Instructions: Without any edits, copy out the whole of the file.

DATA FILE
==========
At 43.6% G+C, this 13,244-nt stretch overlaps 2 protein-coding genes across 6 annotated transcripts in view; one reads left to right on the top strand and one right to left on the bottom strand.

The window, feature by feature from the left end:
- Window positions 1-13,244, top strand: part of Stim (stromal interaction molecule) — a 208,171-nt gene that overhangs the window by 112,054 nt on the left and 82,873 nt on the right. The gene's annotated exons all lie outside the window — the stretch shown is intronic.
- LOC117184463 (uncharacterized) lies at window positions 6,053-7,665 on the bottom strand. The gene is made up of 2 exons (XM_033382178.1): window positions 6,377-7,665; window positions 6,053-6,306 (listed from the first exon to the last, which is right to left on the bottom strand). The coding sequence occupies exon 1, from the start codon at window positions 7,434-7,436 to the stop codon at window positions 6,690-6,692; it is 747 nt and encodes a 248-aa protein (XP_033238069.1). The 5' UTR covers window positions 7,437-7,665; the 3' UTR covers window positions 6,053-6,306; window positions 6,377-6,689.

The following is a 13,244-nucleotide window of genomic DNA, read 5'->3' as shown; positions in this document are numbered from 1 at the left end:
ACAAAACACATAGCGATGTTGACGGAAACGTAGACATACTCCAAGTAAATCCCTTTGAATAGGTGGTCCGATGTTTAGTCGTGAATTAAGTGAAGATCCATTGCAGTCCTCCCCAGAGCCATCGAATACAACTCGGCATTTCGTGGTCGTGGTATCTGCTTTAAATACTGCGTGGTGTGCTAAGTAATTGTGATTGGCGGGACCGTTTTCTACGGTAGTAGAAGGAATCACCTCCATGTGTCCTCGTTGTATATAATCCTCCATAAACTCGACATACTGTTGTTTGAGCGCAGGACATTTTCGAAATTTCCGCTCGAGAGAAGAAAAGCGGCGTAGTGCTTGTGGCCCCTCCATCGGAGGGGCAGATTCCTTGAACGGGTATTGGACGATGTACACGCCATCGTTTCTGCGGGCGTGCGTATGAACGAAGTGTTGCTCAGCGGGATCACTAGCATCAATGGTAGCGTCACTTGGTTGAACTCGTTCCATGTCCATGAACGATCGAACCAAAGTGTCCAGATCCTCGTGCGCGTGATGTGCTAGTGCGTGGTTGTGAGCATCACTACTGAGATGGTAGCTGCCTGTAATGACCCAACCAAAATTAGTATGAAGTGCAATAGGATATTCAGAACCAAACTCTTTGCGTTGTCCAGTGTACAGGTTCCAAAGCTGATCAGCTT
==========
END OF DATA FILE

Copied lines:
At 43.6% G+C, this 13,244-nt stretch overlaps 2 protein-coding genes across 6 annotated transcripts in view; one reads left to right on the top strand and one right to left on the bottom strand.

The window, feature by feature from the left end:
- Window positions 1-13,244, top strand: part of Stim (stromal interaction molecule) — a 208,171-nt gene that overhangs the window by 112,054 nt on the left and 82,873 nt on the right. The gene's annotated exons all lie outside the window — the stretch shown is intronic.
- LOC117184463 (uncharacterized) lies at window positions 6,053-7,665 on the bottom strand. The gene is made up of 2 exons (XM_033382178.1): window positions 6,377-7,665; window positions 6,053-6,306 (listed from the first exon to the last, which is right to left on the bottom strand). The coding sequence occupies exon 1, from the start codon at window positions 7,434-7,436 to the stop codon at window positions 6,690-6,692; it is 747 nt and encodes a 248-aa protein (XP_033238069.1). The 5' UTR covers window positions 7,437-7,665; the 3' UTR covers window positions 6,053-6,306; window positions 6,377-6,689.

The following is a 13,244-nucleotide window of genomic DNA, read 5'->3' as shown; positions in this document are numbered from 1 at the left end:
ACAAAACACATAGCGATGTTGACGGAAACGTAGACATACTCCAAGTAAATCCCTTTGAATAGGTGGTCCGATGTTTAGTCGTGAATTAAGTGAAGATCCATTGCAGTCCTCCCCAGAGCCATCGAATACAACTCGGCATTTCGTGGTCGTGGTATCTGCTTTAAATACTGCGTGGTGTGCTAAGTAATTGTGATTGGCGGGACCGTTTTCTACGGTAGTAGAAGGAATCACCTCCATGTGTCCTCGTTGTATATAATCCTCCATAAACTCGACATACTGTTGTTTGAGCGCAGGACATTTTCGAAATTTCCGCTCGAGAGAAGAAAAGCGGCGTAGTGCTTGTGGCCCCTCCATCGGAGGGGCAGATTCCTTGAACGGGTATTGGACGATGTACACGCCATCGTTTCTGCGGGCGTGCGTATGAACGAAGTGTTGCTCAGCGGGATCACTAGCATCAATGGTAGCGTCACTTGGTTGAACTCGTTCCATGTCCATGAACGATCGAACCAAAGTGTCCAGATCCTCGTGCGCGTGATGTGCTAGTGCGTGGTTGTGAGCATCACTACTGAGATGGTAGCTGCCTGTAATGACCCAACCAAAATTAGTATGAAGTGCAATAGGATATTCAGAACCAAACTCTTTGCGTTGTCCAGTGTACAGGTTCCAAAGCTGATCAGCTT